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Facebook Hires A Team To Find Troubles Before They Arise

The group is called "Investigative Operations Team"

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Facebook
Facebook, social media. Pixabay

Facebook has hired a team of ex-intelligence officers, researchers and media buyers to find the worst possible things that can be done using the platform and to help the company prevent them.

The group is called “Investigative Operations Team” and is testing the company’s advertising systems, pages, Instagram, Messenger and more, BuzzFeed News reported on Saturday.

The team is searching for troubling behaviour, examining keywords and other signals that could be used to promote violence. It is also investigating Facebook’s merchant tools, attempting to spot problematic product sales.

“What we have now is a series of people who are truly looking for how could you possibly do something wrong,” said Lynda Talgo, the Facebook Business Integrity Director.

facebook
facebook, Pixabay

“Their entire job is to look forward and figure out what’s coming around the corner,” she added.

Facebook’s creation of this team is the latest sign of an ongoing mindset shift among Silicon Valley’s giants who are realising they can’t simply assume the best of their users and must prepare for the worst behaviour imaginable.

Also read: Your Time On Facebook’ May Soon be Monitored

Google has set up an “Intelligence Desk” at YouTube which is meant to detect controversial content before it mushrooms into crisis. (IANS)

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4,000 Viewed NZ Mosques Shootings Live, Claims Facebook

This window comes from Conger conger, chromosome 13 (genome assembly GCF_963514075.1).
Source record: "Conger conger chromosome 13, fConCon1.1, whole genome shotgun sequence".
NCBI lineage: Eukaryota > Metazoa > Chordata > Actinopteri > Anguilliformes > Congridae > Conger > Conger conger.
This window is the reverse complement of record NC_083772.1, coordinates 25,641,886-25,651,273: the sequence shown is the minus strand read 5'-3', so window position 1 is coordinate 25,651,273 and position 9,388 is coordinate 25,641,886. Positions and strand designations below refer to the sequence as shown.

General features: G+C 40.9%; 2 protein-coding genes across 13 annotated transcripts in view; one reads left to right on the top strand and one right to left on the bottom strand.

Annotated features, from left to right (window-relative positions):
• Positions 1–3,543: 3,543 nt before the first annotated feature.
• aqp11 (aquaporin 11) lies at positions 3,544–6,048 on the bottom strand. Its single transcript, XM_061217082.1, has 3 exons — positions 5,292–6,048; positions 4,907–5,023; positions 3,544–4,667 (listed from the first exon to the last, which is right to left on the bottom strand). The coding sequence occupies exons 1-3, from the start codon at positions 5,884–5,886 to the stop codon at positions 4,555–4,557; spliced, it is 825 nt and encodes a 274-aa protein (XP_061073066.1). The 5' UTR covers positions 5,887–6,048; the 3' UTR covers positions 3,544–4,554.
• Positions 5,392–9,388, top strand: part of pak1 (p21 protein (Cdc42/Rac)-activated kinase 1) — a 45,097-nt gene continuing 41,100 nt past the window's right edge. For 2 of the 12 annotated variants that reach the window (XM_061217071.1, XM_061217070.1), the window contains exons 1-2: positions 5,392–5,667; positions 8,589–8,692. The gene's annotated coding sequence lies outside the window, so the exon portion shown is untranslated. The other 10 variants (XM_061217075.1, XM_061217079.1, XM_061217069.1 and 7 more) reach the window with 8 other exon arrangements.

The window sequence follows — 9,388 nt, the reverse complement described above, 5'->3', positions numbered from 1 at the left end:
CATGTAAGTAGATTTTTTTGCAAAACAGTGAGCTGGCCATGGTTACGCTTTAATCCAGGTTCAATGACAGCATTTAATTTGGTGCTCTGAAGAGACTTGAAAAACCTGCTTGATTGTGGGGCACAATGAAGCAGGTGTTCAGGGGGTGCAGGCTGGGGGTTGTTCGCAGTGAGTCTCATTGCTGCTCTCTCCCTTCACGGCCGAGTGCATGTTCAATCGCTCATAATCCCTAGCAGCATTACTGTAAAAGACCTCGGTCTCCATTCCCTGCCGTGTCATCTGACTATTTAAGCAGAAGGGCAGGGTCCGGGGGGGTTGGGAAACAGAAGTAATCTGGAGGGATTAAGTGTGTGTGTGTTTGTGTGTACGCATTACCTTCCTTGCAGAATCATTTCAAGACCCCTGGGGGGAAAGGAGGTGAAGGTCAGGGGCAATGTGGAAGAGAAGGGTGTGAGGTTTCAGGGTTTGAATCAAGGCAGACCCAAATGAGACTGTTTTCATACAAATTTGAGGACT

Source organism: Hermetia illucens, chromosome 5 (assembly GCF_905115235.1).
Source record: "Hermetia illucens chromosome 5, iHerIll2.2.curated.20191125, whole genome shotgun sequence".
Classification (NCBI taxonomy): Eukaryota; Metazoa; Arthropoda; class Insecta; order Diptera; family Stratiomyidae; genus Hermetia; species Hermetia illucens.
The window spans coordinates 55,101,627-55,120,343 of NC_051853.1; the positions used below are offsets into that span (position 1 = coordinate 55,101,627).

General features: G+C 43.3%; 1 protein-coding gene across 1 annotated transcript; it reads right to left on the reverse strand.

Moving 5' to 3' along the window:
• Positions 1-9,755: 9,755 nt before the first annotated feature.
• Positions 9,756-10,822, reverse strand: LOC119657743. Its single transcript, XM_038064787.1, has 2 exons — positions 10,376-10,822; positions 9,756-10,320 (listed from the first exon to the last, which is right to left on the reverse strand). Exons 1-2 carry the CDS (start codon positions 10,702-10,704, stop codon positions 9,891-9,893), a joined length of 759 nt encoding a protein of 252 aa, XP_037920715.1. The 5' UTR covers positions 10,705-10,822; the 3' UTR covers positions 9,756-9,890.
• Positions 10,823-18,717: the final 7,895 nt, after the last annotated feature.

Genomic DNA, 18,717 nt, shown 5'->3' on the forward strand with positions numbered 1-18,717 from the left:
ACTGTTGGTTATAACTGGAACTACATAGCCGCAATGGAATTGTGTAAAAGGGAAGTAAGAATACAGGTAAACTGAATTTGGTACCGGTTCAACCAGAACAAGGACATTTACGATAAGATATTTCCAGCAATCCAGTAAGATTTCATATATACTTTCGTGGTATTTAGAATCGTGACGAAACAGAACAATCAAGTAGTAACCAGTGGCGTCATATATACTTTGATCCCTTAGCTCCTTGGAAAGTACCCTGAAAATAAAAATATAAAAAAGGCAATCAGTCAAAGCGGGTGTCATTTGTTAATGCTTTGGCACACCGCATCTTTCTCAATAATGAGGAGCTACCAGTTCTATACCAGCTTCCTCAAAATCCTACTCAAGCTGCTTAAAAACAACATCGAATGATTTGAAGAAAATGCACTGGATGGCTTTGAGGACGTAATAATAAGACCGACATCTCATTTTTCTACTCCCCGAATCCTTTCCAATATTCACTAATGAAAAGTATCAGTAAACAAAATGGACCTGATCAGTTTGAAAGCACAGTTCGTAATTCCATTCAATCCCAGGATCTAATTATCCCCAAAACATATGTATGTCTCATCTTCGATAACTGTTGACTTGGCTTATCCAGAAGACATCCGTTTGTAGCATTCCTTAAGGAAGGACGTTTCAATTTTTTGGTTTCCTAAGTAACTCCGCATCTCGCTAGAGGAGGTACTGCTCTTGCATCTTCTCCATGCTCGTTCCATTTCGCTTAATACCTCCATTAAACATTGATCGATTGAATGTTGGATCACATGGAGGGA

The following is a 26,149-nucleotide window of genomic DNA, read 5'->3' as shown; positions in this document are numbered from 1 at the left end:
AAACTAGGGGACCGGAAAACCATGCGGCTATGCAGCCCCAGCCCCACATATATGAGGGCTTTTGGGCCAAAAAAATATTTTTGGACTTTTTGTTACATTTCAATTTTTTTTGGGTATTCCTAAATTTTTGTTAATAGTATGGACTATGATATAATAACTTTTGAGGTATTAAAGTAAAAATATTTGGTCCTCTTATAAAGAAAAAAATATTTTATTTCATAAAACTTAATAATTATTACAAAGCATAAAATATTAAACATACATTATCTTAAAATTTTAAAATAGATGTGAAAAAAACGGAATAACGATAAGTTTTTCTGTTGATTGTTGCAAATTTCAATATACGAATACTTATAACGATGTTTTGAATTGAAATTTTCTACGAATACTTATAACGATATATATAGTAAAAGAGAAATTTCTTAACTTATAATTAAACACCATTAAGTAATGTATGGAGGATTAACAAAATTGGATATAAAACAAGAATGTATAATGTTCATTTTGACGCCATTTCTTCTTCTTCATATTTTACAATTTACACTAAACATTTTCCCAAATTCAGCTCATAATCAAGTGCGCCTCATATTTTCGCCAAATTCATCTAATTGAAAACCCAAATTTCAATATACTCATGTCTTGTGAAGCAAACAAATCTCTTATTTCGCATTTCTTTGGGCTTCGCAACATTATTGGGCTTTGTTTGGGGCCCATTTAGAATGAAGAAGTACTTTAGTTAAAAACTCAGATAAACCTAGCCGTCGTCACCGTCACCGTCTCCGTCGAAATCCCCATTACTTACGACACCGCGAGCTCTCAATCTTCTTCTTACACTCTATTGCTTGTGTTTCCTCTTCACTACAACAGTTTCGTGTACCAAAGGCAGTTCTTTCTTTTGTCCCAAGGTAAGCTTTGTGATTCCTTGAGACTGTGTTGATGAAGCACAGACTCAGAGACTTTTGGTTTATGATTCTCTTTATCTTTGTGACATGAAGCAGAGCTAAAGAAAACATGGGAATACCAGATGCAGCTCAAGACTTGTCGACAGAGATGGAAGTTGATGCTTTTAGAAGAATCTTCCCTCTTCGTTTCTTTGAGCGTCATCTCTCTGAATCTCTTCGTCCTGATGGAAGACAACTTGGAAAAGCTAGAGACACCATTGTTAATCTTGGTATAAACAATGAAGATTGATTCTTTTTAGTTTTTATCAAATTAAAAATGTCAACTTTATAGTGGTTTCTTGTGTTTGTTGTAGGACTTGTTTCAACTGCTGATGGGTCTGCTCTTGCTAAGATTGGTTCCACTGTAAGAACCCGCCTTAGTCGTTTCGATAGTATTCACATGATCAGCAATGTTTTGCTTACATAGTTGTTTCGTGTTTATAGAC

Facebook said it removed the original video and hashed it to detect other shares visually similar to that video and automatically remove them from Facebook and Instagram

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facebook, social media
Facebook, Messenger and Instagram apps are displayed on an iPhone, March 13, 2019, in New York. Facebook said it is aware of outages on its platforms including Facebook, Messenger and Instagram. VOA

Facing the flak over its inability to spot and remove the livestreaming of New Zealand mosque’s shooting, Facebook on Tuesday said 4,000 people viewed it before being taken down.

“The video was viewed fewer than 200 times during the live broadcast. No users reported the video during the live broadcast,” Chris Sonderby, VP and Deputy General Counsel, said in a blog-post. “Including the views during the live broadcast, the video was viewed about 4,000 times in total before being removed from Facebook,” Sonderby added.

Strapped with a GoPro camera to his head, the gunman broadcasted graphic footage of shooting via Facebook Live for nearly 17 minutes. It was later shared in millions on other social media platforms.

Fifty people were killed in the shootings at Al Noor Mosque and the Linwood Avenue Masjid in Christchurch on March 15 after 28-year-old Australian national Brenton Tarrant opened indiscriminate firings.

According to Facebook, the first user report on the original video came in 29 minutes after the video started, and 12 minutes after the live broadcast ended. “Before we were alerted to the video, a user on ‘8chan’ posted a link to a copy of the video on a file-sharing site,” said Sonderby.

Facebook, photos
This photograph taken on May 16, 2018, shows a figurine standing in front of the logo of social network Facebook on a cracked screen of a smartphone in Paris. VOA

“We removed the personal accounts of the named suspect from Facebook and Instagram, and are identifying and removing any imposter accounts that surface,” he said.

Facebook said it removed the original video and hashed it to detect other shares visually similar to that video and automatically remove them from Facebook and Instagram.

Also Read- Netflix Not to Integrate its Services with Apple Streaming Platform

“Some variants such as screen recordings were more difficult to detect, so we expanded to additional detection systems, including the use of audio technology,” Sonderby said.

“In the first 24 hours, we removed about 1.5 million videos of the attack. More than 1.2 million of those videos were blocked at upload, and were therefore prevented from being seen on our services,” he said. (IANS)